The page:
CORPUS CHRISTI — A local environmental activist’s
comments during a forum Wednesday in Washington, D.C., caught the attention of
the nation’s top environmental official.
“I didn’t come up all this way to be talked to,”
Suzie Canales, founding member of local environmental watchdog group Citizens
for Environmental Justice, said to a panel of experts and government officials
hosted by the White House Council on Environmental Quality.
She said she told the panel that the government
should stop talking about environmental justice and act.
“I thought they might throw me out,” Canales joked
later about her comments.
Instead, Canales said, she was escorted from the
meeting room in the Eisenhower Executive Building into another room and
introduced to Environmental Protection Agency Administrator Lisa Jackson.
Canales gave Jackson a copy of her recent report
criticizing the agency’s efforts at achieving environmental justice. She told
Jackson neighborhoods that border refineries and chemical plants are in danger.
“I told Ms. Jackson that we need to find a way to
relocate these people to a place of safety,” Canales said Wednesday. “When that
happens, then we’ll be having environmental justice.”
She said Jackson committed to follow up with her
regarding the report.
The meeting was the first White House Forum on Environmental
Justice and included five cabinet secretaries and other top federal officials.
More than 100 environmental leaders from around the country, including Canales,
Canales has worked on local environmental issues for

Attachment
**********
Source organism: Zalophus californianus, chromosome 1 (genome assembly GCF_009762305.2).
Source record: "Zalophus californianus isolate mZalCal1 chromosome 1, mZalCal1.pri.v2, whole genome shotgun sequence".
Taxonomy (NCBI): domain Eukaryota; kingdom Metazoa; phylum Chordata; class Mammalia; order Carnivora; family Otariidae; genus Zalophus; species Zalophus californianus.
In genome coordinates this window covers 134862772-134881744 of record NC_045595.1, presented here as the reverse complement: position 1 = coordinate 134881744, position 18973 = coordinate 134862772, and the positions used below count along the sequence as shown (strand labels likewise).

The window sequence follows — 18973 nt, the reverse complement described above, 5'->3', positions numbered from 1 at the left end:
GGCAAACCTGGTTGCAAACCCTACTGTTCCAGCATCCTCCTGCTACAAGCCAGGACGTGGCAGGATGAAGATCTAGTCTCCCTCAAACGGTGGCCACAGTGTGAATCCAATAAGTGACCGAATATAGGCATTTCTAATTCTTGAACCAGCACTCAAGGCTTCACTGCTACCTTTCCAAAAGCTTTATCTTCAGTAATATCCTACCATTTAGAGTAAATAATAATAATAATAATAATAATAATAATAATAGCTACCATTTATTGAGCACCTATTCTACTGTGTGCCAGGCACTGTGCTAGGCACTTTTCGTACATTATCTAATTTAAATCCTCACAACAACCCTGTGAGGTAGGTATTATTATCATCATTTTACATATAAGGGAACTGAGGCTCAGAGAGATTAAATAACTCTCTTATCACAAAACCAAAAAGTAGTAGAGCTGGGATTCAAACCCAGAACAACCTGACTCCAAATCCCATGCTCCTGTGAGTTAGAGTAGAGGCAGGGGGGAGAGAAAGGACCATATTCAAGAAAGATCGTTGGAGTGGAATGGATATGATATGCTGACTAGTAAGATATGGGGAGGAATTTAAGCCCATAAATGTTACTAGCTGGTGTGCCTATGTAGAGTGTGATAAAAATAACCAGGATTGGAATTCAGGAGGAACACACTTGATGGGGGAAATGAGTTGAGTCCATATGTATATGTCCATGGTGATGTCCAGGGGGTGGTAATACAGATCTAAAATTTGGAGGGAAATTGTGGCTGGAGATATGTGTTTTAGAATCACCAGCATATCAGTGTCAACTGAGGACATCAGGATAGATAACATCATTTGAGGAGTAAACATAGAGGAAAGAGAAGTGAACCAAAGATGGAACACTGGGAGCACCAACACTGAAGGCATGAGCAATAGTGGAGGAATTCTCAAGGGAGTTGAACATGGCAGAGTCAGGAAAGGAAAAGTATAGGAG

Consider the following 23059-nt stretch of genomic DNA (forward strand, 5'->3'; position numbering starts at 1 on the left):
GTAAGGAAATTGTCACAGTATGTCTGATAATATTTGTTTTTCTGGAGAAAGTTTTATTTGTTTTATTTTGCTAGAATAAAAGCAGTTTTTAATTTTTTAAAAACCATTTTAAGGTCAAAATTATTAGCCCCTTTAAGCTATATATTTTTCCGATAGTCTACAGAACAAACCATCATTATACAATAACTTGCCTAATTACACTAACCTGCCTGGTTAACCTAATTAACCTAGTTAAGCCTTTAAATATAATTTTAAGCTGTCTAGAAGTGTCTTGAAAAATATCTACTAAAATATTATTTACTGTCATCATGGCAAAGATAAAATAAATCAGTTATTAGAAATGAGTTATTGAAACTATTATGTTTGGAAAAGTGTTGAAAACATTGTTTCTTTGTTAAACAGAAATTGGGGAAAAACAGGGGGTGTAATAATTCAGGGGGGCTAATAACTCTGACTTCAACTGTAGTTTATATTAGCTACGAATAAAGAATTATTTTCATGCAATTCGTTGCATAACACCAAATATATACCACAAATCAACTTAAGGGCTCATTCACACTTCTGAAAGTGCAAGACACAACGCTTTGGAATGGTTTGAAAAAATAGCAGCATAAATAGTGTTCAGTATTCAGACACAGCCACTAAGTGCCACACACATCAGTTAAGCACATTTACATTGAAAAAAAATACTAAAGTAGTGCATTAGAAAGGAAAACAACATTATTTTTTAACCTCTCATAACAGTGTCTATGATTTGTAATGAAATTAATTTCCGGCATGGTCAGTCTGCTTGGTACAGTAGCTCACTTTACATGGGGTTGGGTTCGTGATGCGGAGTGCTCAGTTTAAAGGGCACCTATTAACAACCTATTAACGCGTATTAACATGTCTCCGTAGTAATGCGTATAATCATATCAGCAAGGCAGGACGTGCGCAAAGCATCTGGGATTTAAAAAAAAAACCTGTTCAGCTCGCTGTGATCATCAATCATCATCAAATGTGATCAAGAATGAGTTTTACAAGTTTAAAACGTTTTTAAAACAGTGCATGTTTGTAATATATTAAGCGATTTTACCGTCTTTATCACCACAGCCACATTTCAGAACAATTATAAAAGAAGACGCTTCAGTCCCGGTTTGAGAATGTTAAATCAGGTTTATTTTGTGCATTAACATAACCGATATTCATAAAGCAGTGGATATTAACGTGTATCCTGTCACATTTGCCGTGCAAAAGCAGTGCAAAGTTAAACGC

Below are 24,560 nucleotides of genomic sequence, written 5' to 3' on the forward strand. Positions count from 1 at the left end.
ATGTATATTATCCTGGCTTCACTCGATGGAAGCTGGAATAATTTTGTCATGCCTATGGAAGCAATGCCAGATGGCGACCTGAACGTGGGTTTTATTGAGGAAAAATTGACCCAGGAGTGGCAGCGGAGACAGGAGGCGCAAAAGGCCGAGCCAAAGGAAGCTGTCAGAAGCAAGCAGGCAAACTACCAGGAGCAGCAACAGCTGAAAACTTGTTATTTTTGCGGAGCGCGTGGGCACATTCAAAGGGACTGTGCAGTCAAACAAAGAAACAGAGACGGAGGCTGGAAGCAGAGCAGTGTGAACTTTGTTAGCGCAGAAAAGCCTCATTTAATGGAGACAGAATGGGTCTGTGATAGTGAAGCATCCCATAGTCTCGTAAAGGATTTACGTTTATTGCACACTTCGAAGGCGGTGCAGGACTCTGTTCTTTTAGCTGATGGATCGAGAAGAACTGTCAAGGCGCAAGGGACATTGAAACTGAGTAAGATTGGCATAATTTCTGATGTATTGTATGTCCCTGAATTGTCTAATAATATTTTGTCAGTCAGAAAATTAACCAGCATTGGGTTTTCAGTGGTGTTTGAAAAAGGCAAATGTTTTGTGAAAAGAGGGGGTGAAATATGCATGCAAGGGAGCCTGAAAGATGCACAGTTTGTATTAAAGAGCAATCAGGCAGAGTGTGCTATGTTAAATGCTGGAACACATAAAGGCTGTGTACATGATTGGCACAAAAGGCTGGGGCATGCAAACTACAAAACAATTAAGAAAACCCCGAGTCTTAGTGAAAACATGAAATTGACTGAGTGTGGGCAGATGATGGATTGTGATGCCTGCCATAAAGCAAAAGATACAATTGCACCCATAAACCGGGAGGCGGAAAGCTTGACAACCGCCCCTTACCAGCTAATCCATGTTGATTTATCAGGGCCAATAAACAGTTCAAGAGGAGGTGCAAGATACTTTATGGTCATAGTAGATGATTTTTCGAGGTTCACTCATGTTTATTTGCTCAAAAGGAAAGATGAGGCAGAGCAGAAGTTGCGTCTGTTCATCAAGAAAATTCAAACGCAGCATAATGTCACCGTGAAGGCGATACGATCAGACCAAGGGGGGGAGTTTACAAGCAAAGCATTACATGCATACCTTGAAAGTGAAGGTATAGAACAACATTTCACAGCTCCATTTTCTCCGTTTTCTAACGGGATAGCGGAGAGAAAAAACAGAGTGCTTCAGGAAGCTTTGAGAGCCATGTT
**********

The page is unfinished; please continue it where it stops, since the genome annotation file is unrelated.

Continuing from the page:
more than 10 years. Her most recent dealings with state officials involve
clean-up efforts at the abandoned ASARCO/Encycle plant and soil studies of the
nearby Dona Park neighborhood.
“Suzie is the spokeswoman for Dona,” said Ann Smith,
communications director with the Clean Economy Coalition, a local environmental
advocacy group. “I think what Suzie is saying is what many people believe —
we’re not against the economy, we just want people to be protected.”
Omar Valdez, Texas Commission on Environmental Quality
project manager for the Dona Park environmental investigation said he watched a
portion of Wednesdays’ event on the Internet.
“I’m not surprised that Suzie was invited to D.C. as
part of this forum,” he said. “I know that her cause — a clean environment for
all — is irreproachable. In many ways, her interests and the interest of the
TCEQ are the same, we just go about things differently.”
Canales said a group of friends raised the money
needed for her to attend.
“Someone pitched in their frequent flyer miles,
others paid for the hotel, others for food, others for transportation,” she
said. “I don’t think they want their names made public but they are truly
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